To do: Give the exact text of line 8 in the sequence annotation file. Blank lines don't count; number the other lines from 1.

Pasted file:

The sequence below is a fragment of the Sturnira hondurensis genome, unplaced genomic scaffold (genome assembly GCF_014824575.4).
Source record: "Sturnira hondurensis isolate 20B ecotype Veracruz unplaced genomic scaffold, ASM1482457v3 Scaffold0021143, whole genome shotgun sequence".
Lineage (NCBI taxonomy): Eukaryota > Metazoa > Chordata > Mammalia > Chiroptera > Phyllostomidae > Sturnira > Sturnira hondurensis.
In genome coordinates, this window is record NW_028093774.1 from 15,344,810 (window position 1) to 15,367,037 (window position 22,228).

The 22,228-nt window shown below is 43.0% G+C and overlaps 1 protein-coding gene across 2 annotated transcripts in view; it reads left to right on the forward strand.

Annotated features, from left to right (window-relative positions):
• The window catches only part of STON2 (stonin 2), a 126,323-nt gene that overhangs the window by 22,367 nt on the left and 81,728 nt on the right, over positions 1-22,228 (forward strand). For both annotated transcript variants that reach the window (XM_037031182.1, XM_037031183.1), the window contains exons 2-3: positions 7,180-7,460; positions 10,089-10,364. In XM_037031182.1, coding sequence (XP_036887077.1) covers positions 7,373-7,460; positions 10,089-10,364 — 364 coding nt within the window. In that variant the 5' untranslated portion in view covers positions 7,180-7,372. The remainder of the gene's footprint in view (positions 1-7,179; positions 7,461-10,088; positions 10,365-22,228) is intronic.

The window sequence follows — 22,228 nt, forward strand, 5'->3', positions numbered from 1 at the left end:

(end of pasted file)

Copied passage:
The window sequence follows — 22,228 nt, forward strand, 5'->3', positions numbered from 1 at the left end: